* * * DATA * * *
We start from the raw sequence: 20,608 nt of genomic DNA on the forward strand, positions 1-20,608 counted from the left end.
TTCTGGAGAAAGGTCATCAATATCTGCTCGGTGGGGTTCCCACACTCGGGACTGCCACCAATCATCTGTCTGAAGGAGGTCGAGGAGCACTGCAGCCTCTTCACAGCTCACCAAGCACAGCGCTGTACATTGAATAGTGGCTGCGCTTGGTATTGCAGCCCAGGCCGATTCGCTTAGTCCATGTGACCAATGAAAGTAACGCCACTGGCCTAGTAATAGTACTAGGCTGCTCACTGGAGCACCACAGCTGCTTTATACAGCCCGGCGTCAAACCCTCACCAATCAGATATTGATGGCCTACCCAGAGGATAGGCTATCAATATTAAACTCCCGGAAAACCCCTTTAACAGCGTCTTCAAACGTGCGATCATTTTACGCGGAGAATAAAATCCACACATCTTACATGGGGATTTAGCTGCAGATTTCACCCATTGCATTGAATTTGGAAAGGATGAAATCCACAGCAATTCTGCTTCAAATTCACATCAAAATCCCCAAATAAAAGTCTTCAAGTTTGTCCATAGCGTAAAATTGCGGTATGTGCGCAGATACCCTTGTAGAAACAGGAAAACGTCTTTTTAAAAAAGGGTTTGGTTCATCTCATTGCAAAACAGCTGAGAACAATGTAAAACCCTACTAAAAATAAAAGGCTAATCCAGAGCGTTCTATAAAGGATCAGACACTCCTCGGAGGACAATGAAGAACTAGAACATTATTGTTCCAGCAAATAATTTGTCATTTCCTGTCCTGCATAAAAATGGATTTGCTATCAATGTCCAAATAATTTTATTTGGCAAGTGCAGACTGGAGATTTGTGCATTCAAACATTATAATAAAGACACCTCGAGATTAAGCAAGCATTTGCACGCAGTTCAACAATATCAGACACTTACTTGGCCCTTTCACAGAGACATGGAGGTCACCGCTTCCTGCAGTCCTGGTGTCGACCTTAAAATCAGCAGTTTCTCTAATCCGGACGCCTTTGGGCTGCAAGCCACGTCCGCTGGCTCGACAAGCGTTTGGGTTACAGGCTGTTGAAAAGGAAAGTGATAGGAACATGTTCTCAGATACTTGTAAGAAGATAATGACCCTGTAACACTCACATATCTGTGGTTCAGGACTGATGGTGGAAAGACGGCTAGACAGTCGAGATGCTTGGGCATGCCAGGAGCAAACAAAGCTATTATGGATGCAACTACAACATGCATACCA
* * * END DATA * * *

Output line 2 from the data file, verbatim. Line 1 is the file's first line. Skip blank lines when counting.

TTCTGGAGAAAGGTCATCAATATCTGCTCGGTGGGGTTCCCACACTCGGGACTGCCACCAATCATCTGTCTGAAGGAGGTCGAGGAGCACTGCAGCCTCTTCACAGCTCACCAAGCACAGCGCTGTACATTGAATAGTGGCTGCGCTTGGTATTGCAGCCCAGGCCGATTCGCTTAGTCCATGTGACCAATGAAAGTAACGCCACTGGCCTAGTAATAGTACTAGGCTGCTCACTGGAGCACCACAGCTGCTTTATACAGCCCGGCGTCAAACCCTCACCAATCAGATATTGATGGCCTACCCAGAGGATAGGCTATCAATATTAAACTCCCGGAAAACCCCTTTAACAGCGTCTTCAAACGTGCGATCATTTTACGCGGAGAATAAAATCCACACATCTTACATGGGGATTTAGCTGCAGATTTCACCCATTGCATTGAATTTGGAAAGGATGAAATCCACAGCAATTCTGCTTCAAATTCACATCAAAATCCCCAAATAAAAGTCTTCAAGTTTGTCCATAGCGTAAAATTGCGGTATGTGCGCAGATACCCTTGTAGAAACAGGAAAACGTCTTTTTAAAAAAGGGTTTGGTTCATCTCATTGCAAAACAGCTGAGAACAATGTAAAACCCTACTAAAAATAAAAGGCTAATCCAGAGCGTTCTATAAAGGATCAGACACTCCTCGGAGGACAATGAAGAACTAGAACATTATTGTTCCAGCAAATAATTTGTCATTTCCTGTCCTGCATAAAAATGGATTTGCTATCAATGTCCAAATAATTTTATTTGGCAAGTGCAGACTGGAGATTTGTGCATTCAAACATTATAATAAAGACACCTCGAGATTAAGCAAGCATTTGCACGCAGTTCAACAATATCAGACACTTACTTGGCCCTTTCACAGAGACATGGAGGTCACCGCTTCCTGCAGTCCTGGTGTCGACCTTAAAATCAGCAGTTTCTCTAATCCGGACGCCTTTGGGCTGCAAGCCACGTCCGCTGGCTCGACAAGCGTTTGGGTTACAGGCTGTTGAAAAGGAAAGTGATAGGAACATGTTCTCAGATACTTGTAAGAAGATAATGACCCTGTAACACTCACATATCTGTGGTTCAGGACTGATGGTGGAAAGACGGCTAGACAGTCGAGATGCTTGGGCATGCCAGGAGCAAACAAAGCTATTATGGATGCAACTACAACATGCATACCA